The plan was to fly for 300 miles and, if the ship wasn't there, then head back for land. As it turned out, he was where he said he was. After getting the needle swing on the VHF/DF, we set up for a Precision Approach to a Hover (PATCH), using his VHF transmitter as our NAVAID. Remember, this is 0-Two Thirty dark in the middle of the Atlantic with an overcast and high winds. This is no place to try a visual approach to a small light in the ocean—depth perception will get you every time.

The PATCH is basically a tear-drop pattern using a datum (reference point), whether it is a light on the water, a transmitter, or a time mark you select, designed to get the aircraft from altitude and a cruise speed of 120 knots to 50 feet and zero knots. Yes, we have a radar altimeter, along with a full panel of instruments without which we could easily bump into the water with unfavorable results. Incidentally, this maneuver is performed completely on instruments. Once in a hover at 50 feet, the copilot takes control if he has visual reference. If not, we would descend to 25 feet. I don't care how thick the fog may be, or how calm the seas may be, a 22,050 lb. helicopter will blow away the fog to a certain extent and make enough ripple on the water to enable a visual hover. The Coast Guard's H3's have all the bells and whistles for instrument flying, which is a must, considering our all-weather mission requirements.

As a result of Dr. Little’s discussion of the medical situation with the Captain of the American Archer by radio, it was decided we would lower him to the ship where he could determine more accurately the medical condition of the crew and determine who, if any, would require evacuation.

Good for him, I wouldn't want to be lowered to a ship in the middle of the Atlantic at night by a couple of guys I had only recently met. On the other hand, if my ship was sinking, introductions wouldn't be necessary.

The crew and the American Archer's Captain were briefed, then we commenced our approach. This briefing included a heading for the ship to steer, putting the wind 30 degrees off his port bow and a speed to maintain steerageway, but no faster. This heading would allow us to hover over the ship’s stern into the wind and provided a good visual reference of the ship to our starboard (the pilot being in the right seat and the cabin door/hoist on the right).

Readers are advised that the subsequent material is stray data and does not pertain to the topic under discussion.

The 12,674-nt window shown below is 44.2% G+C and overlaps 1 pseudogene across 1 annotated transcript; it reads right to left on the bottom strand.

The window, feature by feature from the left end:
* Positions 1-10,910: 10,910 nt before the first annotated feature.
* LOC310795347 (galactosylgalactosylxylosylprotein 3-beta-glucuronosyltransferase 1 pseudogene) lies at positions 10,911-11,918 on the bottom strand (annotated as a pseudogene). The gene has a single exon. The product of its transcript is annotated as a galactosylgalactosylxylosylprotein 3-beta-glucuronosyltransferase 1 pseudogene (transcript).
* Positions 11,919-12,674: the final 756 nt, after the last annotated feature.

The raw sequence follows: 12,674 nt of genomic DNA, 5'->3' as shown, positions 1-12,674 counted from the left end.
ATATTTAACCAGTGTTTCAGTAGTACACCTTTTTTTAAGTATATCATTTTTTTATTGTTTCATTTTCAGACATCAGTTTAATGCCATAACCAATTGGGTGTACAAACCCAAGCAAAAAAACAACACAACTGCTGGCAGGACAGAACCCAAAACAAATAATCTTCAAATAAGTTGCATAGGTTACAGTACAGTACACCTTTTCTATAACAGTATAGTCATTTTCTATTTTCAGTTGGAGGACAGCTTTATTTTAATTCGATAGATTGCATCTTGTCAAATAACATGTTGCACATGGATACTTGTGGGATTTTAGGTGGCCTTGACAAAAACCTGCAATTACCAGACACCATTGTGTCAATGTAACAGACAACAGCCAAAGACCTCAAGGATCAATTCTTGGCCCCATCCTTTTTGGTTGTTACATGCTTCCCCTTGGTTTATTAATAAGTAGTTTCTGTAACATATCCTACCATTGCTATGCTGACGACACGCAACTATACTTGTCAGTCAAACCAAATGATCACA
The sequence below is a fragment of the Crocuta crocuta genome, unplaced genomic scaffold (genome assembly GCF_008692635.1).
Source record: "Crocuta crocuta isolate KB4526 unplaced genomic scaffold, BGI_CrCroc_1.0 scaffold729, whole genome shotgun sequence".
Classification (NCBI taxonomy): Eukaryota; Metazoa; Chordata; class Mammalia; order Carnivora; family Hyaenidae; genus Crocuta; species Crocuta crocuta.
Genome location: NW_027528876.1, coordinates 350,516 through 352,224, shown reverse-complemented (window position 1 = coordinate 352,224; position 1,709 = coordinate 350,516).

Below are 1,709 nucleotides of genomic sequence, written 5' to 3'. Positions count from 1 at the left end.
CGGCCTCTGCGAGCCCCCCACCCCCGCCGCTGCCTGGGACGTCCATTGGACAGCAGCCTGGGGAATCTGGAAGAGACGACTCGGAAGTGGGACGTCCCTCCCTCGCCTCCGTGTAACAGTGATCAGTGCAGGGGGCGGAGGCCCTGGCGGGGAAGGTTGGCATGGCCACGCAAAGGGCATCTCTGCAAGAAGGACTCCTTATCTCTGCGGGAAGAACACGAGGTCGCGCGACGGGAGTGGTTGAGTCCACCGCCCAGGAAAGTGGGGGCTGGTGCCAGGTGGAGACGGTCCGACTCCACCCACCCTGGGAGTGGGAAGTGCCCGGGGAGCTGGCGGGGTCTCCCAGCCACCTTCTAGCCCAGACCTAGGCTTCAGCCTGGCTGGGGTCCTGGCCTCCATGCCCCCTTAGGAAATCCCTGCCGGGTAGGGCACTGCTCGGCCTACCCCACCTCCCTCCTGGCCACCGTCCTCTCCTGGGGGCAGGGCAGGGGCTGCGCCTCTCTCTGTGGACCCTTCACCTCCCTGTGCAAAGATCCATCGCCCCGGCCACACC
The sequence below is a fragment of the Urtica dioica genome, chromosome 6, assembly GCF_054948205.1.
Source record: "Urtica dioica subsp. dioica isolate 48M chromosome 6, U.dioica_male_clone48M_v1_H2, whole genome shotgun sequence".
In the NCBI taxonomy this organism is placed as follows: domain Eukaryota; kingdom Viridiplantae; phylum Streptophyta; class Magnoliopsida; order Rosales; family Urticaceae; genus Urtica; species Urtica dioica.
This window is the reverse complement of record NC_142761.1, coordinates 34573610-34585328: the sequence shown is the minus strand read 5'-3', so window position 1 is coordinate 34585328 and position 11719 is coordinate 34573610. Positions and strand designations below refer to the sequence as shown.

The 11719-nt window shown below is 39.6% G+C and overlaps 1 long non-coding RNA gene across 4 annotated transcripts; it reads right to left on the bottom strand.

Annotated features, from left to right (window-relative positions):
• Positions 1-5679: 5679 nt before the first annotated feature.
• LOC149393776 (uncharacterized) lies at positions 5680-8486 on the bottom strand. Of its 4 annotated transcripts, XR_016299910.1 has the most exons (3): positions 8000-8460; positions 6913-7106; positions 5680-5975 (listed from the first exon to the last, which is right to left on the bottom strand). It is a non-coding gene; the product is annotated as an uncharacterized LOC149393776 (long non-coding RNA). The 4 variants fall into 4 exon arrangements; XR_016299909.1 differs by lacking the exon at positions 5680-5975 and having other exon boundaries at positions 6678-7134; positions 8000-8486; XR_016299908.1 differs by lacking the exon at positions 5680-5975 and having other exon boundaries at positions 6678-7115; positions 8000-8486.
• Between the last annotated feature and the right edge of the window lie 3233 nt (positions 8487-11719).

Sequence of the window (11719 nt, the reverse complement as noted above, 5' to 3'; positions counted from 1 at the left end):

Our approach brought us to about 200 yards astern of the ship in a hover taxi, approaching at about 15 knots with good visual references, then came to a hover over the stern (actually, flying close formation with the ship underway) while I evaluated the situation.

At altitude, I thought this would be a piece of cake once I got down through the dark. A 600-foot plus ship, plenty of visual references to fly formation, no sweat. WRONG. The plusses were: a large area over the containers to hover with no obstacles and plenty of light. The negatives: the stern was moving up and down about 75 feet (in about a 10 second period) because of the heavy seas, her length, and the gasses coming from the stacks just forward of the hoisting site.

We dropped the doctor off for his house call, then climbed to 500 feet to conserve fuel to get out of the stack gas. The H3, like all helicopters, uses less fuel with forward airspeed than in a hover, and you are not likely bump into the water unless we fall asleep.

About 20 minutes later we got a call from the doctor, who had determined that four of the crewmen from the Togo Maru needed evacuation, three with severe burns and one with a badly fractured hand. The remaining crew members would be fine aboard the American Archer until she reached port, which I think was New York.

Down we came again with another PATCH. This time we were prepared to make five hoists, the doctor and the four evacuees. By the end of the last hoist, which took about 20 minutes, we were all glad to get out of the stack gas—I could hardly see and had one hell of a headache. Time to go home—a 300 mile trip to Boston, where the best medical facilities were available, considering our patients needs. This required refueling at CGAS Cape Cod en route however, delaying us somewhat.

To expedite the refueling, I decided to hot refuel, taking on only enough to make it to Boston and some reserve. Hot refueling is somewhat risky—you single point refuel (high pressure to all four tanks at once) while the engines and rotors are still turning. Should something fail, you could get a big fire.

We then continued on to Boston, shot an ILS approach to Logan since the weather had deteriorated somewhat, and discharged our patients to the awaiting ambulances for further transfer to Mass. General. Mission complete. We then took on more fuel and headed home to Cape Cod, arriving around sunrise.

A long and rewarding night. Flying doesn't get much better than that. SEMPER PARATUS!